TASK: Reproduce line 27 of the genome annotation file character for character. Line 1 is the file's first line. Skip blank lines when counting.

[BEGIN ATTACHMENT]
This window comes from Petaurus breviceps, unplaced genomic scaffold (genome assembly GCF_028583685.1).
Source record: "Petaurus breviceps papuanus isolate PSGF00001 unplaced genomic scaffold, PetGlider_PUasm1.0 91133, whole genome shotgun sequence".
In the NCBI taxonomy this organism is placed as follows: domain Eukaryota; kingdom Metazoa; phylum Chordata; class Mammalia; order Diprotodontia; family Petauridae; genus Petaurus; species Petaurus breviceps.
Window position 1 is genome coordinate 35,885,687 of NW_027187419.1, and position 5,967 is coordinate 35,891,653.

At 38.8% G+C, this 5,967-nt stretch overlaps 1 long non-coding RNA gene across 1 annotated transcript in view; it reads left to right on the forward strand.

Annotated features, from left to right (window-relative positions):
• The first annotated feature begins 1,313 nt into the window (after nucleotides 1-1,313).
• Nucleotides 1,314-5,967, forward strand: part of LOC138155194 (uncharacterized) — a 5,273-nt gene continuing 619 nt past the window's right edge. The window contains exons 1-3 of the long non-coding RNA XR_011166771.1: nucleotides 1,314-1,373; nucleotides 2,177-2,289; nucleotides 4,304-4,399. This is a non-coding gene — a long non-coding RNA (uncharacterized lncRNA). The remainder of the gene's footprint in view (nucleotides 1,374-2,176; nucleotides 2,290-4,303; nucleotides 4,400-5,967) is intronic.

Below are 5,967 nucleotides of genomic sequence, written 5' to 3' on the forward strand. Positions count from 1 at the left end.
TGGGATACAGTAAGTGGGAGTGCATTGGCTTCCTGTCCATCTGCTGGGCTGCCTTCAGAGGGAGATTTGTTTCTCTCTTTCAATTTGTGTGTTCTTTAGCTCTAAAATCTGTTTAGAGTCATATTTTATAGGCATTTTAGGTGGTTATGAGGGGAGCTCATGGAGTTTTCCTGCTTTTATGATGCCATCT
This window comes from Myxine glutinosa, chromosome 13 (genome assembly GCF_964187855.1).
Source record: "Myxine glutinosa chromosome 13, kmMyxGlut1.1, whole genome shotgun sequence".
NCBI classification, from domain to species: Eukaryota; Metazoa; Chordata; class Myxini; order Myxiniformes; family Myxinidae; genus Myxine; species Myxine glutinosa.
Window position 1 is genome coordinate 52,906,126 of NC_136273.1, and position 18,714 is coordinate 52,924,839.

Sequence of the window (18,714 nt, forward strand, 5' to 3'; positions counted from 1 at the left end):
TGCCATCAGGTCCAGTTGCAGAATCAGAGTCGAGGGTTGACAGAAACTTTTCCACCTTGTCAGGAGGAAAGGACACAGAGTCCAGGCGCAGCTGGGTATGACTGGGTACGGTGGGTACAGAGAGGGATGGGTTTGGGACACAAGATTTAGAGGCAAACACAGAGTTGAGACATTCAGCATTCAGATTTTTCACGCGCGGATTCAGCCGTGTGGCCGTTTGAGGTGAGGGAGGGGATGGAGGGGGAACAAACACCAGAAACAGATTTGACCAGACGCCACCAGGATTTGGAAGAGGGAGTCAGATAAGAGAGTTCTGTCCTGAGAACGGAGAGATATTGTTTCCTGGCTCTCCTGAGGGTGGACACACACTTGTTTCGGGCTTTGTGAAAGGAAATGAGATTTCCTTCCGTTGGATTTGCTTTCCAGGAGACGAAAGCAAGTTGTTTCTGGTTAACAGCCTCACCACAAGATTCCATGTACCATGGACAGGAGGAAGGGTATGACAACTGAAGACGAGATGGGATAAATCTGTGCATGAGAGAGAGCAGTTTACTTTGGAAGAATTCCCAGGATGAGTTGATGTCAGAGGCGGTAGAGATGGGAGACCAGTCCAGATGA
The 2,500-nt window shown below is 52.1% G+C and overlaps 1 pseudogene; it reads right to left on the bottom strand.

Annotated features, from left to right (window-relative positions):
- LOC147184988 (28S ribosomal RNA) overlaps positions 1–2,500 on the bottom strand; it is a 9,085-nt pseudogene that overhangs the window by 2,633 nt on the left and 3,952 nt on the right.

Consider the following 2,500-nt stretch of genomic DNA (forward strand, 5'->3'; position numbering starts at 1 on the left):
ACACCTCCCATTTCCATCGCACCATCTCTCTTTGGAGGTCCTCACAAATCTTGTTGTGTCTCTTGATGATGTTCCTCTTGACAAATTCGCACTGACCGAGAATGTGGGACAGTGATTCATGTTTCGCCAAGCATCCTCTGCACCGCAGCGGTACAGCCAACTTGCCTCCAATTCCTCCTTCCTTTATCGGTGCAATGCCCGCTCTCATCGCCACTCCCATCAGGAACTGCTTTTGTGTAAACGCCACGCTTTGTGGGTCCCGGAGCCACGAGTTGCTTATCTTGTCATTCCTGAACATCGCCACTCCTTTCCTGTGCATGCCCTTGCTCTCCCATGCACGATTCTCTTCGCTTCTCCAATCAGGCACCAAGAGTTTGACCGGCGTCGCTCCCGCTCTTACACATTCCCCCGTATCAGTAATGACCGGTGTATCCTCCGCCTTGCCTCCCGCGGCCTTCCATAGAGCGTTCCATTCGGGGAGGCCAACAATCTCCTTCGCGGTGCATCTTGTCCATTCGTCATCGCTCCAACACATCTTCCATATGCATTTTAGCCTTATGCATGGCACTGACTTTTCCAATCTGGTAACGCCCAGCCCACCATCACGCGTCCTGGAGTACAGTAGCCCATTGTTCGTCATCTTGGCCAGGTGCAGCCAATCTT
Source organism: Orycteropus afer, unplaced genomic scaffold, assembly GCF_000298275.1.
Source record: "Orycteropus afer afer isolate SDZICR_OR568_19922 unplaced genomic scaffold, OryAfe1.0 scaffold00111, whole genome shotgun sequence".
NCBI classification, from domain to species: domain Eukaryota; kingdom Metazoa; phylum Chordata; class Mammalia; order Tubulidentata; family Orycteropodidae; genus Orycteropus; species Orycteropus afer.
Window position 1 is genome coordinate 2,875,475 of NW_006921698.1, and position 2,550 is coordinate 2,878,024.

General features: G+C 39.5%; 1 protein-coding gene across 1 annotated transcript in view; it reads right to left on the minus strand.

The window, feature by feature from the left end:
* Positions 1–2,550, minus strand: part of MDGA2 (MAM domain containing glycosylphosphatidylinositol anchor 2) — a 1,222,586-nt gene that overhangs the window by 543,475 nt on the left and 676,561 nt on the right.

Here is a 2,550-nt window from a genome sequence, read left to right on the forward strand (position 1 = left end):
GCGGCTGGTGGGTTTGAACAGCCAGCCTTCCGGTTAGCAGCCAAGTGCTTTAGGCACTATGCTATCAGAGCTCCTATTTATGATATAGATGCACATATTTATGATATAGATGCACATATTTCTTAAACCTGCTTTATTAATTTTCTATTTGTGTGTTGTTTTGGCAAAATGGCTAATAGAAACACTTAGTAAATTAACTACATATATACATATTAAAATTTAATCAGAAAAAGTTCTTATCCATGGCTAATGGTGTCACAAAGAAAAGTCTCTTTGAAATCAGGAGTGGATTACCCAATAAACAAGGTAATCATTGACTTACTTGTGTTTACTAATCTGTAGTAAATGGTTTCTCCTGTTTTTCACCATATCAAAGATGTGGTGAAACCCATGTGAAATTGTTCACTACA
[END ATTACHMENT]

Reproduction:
The window, feature by feature from the left end: